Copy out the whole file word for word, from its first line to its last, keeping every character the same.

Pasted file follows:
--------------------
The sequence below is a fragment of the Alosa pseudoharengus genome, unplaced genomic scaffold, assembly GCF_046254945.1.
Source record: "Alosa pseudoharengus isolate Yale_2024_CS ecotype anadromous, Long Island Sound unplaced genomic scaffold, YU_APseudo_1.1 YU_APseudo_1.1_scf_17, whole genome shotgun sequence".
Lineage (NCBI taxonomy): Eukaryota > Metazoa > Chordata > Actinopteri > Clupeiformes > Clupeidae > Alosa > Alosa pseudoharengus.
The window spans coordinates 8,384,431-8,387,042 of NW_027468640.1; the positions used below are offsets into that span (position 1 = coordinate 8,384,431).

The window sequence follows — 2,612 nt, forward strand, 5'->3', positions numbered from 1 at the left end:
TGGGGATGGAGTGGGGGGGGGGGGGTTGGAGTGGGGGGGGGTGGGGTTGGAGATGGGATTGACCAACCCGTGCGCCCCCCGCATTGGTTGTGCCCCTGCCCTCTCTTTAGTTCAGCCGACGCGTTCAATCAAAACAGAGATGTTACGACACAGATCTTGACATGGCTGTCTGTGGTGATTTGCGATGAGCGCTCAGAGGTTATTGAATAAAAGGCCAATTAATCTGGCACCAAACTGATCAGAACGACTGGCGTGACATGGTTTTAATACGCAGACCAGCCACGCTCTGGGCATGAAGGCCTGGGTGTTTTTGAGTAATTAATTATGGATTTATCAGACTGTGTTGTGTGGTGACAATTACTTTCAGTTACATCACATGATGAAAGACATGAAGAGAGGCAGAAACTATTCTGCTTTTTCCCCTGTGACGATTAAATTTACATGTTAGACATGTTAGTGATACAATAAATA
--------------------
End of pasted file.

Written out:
The sequence below is a fragment of the Alosa pseudoharengus genome, unplaced genomic scaffold, assembly GCF_046254945.1.
Source record: "Alosa pseudoharengus isolate Yale_2024_CS ecotype anadromous, Long Island Sound unplaced genomic scaffold, YU_APseudo_1.1 YU_APseudo_1.1_scf_17, whole genome shotgun sequence".
Lineage (NCBI taxonomy): Eukaryota > Metazoa > Chordata > Actinopteri > Clupeiformes > Clupeidae > Alosa > Alosa pseudoharengus.
The window spans coordinates 8,384,431-8,387,042 of NW_027468640.1; the positions used below are offsets into that span (position 1 = coordinate 8,384,431).

The window sequence follows — 2,612 nt, forward strand, 5'->3', positions numbered from 1 at the left end:
TGGGGATGGAGTGGGGGGGGGGGGGTTGGAGTGGGGGGGGGTGGGGTTGGAGATGGGATTGACCAACCCGTGCGCCCCCCGCATTGGTTGTGCCCCTGCCCTCTCTTTAGTTCAGCCGACGCGTTCAATCAAAACAGAGATGTTACGACACAGATCTTGACATGGCTGTCTGTGGTGATTTGCGATGAGCGCTCAGAGGTTATTGAATAAAAGGCCAATTAATCTGGCACCAAACTGATCAGAACGACTGGCGTGACATGGTTTTAATACGCAGACCAGCCACGCTCTGGGCATGAAGGCCTGGGTGTTTTTGAGTAATTAATTATGGATTTATCAGACTGTGTTGTGTGGTGACAATTACTTTCAGTTACATCACATGATGAAAGACATGAAGAGAGGCAGAAACTATTCTGCTTTTTCCCCTGTGACGATTAAATTTACATGTTAGACATGTTAGTGATACAATAAATA